Is there anyone who wants to hang with Donald Trump?

He’s not wanted.

Not at funerals, though the Bush family, to show class and respect for tradition, held their noses and made an exception.

Not in England, where they turned him into a big, hideous blimp.

Not by moderate Republicans, or at least the shrinking club with a tenuous claim to that label, who pushed him away during the midterms as they fought for their survival and clung to their last shreds of self-respect.

And not by a 36-year-old Republican operative who is by most accounts the apotheosis of vanity and ambition — and who just turned down one of the most powerful roles in any administration, a job that welds you to the president’s side and gives you nearly unrivaled access to his thoughts.

Nick Ayers didn’t see enough upside to the welding. He could do without those thoughts. He said no to becoming Trump’s next chief of staff, and this wasn’t just the latest twist in “As The White House Turns.”

It was, really, the whole story — of a president who burns quickly through whatever good will he has, a president who represents infinitely more peril than promise, a president toward whom a shockingly small and diminishing number of people in Washington feel any real affection, a president more tolerated than respected, though even the tolerance wanes.

.. He’s forever fixated on how wanted he is (“My crowds!” “My ratings!”), but what’s more striking is how unwanted he is. And that’s not merely a function of the crests and dips that every president encounters. It’s not really about popularity at all.

.. It’s about how he behaves — and the predictable harvest of all that nastiness. While other presidents sought to hone the art of persuasion, he revels in his talent for repulsion: how many people he attacks (he styles this as boldness); how many people he offends (he pretties this up as authenticity); how many people he sends into exile.

.. Careerists who would normally pine for top jobs with a president assess his temper, behold his tweets, recall the mortifications of Jeff Sessions and Rex Tillerson, and run for the hills. Trump sits at the most coveted desk in the world, but almost no one wants to pull up a chair.

.. What happened with Ayers, who is finishing a stint as Mike Pence’s chief of staff, speaks pointedly to the president’s diminished state. Bear in mind that Trump had already started telling people that Ayers would succeed John Kelly as chief of staff, so Ayers’s decision was doubly humiliating. Bear in mind who Ayers is: not just any political climber but someone whose every breath is focused on his enhanced glory, a trait frequently mentioned by Republicans who have watched his rise (and who sense in him more than a bit of Trump).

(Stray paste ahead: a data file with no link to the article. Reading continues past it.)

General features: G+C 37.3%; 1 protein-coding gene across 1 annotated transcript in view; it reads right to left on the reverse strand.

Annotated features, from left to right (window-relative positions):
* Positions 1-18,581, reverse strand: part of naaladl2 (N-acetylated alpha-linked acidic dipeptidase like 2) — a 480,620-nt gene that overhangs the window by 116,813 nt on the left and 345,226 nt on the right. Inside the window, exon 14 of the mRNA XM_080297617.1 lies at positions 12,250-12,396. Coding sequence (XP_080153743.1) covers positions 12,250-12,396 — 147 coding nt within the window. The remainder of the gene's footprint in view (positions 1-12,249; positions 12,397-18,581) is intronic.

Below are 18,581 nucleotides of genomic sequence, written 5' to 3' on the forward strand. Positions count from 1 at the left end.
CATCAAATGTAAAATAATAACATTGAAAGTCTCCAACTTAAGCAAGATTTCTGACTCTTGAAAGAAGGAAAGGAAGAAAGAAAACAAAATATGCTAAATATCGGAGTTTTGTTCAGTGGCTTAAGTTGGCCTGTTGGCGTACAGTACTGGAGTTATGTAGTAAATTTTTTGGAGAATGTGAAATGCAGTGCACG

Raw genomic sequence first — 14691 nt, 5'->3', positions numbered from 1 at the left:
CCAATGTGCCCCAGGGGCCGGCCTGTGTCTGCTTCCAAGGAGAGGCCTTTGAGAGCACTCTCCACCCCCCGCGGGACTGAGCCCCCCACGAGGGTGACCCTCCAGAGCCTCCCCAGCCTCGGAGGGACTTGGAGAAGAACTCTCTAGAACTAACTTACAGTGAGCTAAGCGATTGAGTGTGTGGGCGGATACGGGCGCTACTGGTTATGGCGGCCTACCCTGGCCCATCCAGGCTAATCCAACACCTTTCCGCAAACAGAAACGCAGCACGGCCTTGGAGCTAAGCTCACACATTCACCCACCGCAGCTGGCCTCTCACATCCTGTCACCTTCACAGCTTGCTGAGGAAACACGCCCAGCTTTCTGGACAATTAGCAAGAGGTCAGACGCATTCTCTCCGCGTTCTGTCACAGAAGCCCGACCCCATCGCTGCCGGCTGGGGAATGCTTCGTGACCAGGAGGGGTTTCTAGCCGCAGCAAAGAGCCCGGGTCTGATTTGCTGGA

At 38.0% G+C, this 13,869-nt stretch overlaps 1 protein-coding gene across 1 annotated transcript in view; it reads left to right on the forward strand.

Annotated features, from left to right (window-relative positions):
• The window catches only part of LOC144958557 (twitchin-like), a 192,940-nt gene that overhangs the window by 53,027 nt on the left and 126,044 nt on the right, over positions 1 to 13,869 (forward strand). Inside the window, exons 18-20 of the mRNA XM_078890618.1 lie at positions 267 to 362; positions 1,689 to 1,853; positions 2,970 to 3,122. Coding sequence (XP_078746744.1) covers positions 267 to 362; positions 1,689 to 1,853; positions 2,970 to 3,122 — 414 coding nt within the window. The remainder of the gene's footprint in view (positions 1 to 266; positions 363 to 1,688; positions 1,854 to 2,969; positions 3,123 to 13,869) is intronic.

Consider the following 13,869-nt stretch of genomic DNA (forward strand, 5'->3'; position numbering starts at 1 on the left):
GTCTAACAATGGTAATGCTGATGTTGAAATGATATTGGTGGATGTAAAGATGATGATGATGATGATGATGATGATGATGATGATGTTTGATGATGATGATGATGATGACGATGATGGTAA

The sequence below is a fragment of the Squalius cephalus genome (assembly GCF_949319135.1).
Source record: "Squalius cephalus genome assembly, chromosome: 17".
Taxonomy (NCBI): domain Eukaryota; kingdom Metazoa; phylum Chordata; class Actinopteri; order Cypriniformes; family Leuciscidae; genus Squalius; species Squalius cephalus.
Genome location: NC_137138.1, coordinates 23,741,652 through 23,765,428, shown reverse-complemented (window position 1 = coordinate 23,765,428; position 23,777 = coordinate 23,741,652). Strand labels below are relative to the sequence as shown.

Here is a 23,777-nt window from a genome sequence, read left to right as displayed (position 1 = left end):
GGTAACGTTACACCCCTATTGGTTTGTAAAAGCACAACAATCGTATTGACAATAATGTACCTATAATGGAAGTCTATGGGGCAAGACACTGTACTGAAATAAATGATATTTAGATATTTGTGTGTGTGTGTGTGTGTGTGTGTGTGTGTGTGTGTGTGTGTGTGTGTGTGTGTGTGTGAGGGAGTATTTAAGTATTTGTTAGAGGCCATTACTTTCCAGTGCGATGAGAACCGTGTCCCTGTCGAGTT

They still groan and titter about the blast email that he sent out, unsolicited, after he signed on to manage Tim Pawlenty’s 2012 campaign for the Republican presidential nomination. It crowed about all the riches in the private sector that he was passing over. It hinted that his services had been sought by Pawlenty’s competitors: Sorry, guys. It assumed a broad, edge-of-seat audience for the minutiae of his mulling and maneuvering. In fact there were news stories that mockedthe self-aggrandizement of his announcement.

.. At most other times, under most other presidents, someone like Ayers would jump at chief of staff, no matter the job’s infamous rigors. It catapulted such political heavyweights as Dick Cheney, James Baker, Leon Panetta and Rahm Emanuel to greater recognition and relevance.

.. So Jared Kushner and Ivanka Trump counted on Ayers’s interest and connived to shove Kelly out — he’ll leave by year’s end — so that they could shimmy Ayers in. They counted wrong. Ever clueless and oh so useless, they didn’t adequately factor in Trump’s toxicity, and the president now looks every bit as isolated as he is.

.. “Trump was left at the altar,”

.. Administration officials like Steven Mnuchin and Mick Mulvaney practically put out news releases to make clear that Trump shouldn’t ask them to be chief of staff. He has no Plan B, just B-list options like Matt Whitaker, the acting attorney general.

.. As leaders go, he has never been much of a magnet. He unequivocally romped in the Republican primaries, but since then? He got nearly 3 million fewer votes than Hillary Clinton did, a gap so remarkable that he had to claim a conspiracy of illegal voting to console himself. When he first filled his cabinet, he hardly had his pick of the litter.

Many top Republicans wanted no part of him. Some who did enter the administration agonized beforehand: Were they helping the country or indulging someone who didn’t deserve it?

When Barbara Bush died in April, it was clear to Trump that he shouldn’t travel to Texas to pay his respects. When John McCain died in August, Trump was told to skip the funeral.

The heads of countries that share America’s purported values (pre-Trump, at least) reproach and recoil from him. Prominent corporate leaders rebuke him, despite his administration’s business-friendly policies.

.. By one analysis of the midterms, the overall vote count for Democratic candidates for the House was 8.6 percentage points higher than for Republican candidates.

His wife takes public shots at him. Old friends tattle to prosecutors; new friends don’t exist. Talk about a twist: He sought the presidency, as so many others surely did, because it’s the ultimate validation. But it has given him his bitterest taste yet of rejection.

Pence Chief of Staff Nick Ayers Won’t Be Next White House Staff Chief

The uncertainty surrounding the chief-of-staff job reflects a record-setting turnover in the White House’s senior ranks. Whoever succeeds Mr. Kelly will be the third chief of staff in the president’s first two years.

Two of the candidates are Rep. Mark Meadows (R., N.C.), a Trump ally, and Mick Mulvaney, director of the White House Office of Management and Budget.

Trump Weighs Replacing Chief of Staff John Kelly in White House Shake-Up